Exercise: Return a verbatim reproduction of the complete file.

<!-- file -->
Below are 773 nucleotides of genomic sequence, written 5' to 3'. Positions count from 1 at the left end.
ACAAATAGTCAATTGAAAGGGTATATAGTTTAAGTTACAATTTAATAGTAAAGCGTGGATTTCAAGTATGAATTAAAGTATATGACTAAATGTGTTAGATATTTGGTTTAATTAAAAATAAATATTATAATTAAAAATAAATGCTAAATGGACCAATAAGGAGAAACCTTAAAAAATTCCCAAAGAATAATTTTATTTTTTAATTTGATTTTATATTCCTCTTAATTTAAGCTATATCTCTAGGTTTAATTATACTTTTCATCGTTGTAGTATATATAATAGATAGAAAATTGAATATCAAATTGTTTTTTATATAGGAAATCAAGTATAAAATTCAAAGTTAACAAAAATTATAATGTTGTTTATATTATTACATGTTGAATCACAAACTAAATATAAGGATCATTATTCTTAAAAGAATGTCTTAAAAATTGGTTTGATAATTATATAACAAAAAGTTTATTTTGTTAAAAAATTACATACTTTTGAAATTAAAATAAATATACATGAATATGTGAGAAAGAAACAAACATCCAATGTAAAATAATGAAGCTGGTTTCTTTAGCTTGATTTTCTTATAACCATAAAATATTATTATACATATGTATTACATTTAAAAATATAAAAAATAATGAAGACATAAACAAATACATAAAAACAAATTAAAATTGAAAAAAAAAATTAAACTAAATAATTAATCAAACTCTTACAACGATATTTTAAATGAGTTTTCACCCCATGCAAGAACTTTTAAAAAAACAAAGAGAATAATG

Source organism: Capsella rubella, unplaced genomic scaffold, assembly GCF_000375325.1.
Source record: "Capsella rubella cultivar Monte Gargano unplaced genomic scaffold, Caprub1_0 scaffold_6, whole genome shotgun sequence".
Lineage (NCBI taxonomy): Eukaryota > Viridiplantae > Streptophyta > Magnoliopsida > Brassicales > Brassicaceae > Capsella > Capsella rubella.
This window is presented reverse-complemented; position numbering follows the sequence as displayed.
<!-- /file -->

Below are 773 nucleotides of genomic sequence, written 5' to 3'. Positions count from 1 at the left end.
ACAAATAGTCAATTGAAAGGGTATATAGTTTAAGTTACAATTTAATAGTAAAGCGTGGATTTCAAGTATGAATTAAAGTATATGACTAAATGTGTTAGATATTTGGTTTAATTAAAAATAAATATTATAATTAAAAATAAATGCTAAATGGACCAATAAGGAGAAACCTTAAAAAATTCCCAAAGAATAATTTTATTTTTTAATTTGATTTTATATTCCTCTTAATTTAAGCTATATCTCTAGGTTTAATTATACTTTTCATCGTTGTAGTATATATAATAGATAGAAAATTGAATATCAAATTGTTTTTTATATAGGAAATCAAGTATAAAATTCAAAGTTAACAAAAATTATAATGTTGTTTATATTATTACATGTTGAATCACAAACTAAATATAAGGATCATTATTCTTAAAAGAATGTCTTAAAAATTGGTTTGATAATTATATAACAAAAAGTTTATTTTGTTAAAAAATTACATACTTTTGAAATTAAAATAAATATACATGAATATGTGAGAAAGAAACAAACATCCAATGTAAAATAATGAAGCTGGTTTCTTTAGCTTGATTTTCTTATAACCATAAAATATTATTATACATATGTATTACATTTAAAAATATAAAAAATAATGAAGACATAAACAAATACATAAAAACAAATTAAAATTGAAAAAAAAAATTAAACTAAATAATTAATCAAACTCTTACAACGATATTTTAAATGAGTTTTCACCCCATGCAAGAACTTTTAAAAAAACAAAGAGAATAATG

Source organism: Capsella rubella, unplaced genomic scaffold, assembly GCF_000375325.1.
Source record: "Capsella rubella cultivar Monte Gargano unplaced genomic scaffold, Caprub1_0 scaffold_6, whole genome shotgun sequence".
Lineage (NCBI taxonomy): Eukaryota > Viridiplantae > Streptophyta > Magnoliopsida > Brassicales > Brassicaceae > Capsella > Capsella rubella.
This window is presented reverse-complemented; position numbering follows the sequence as displayed.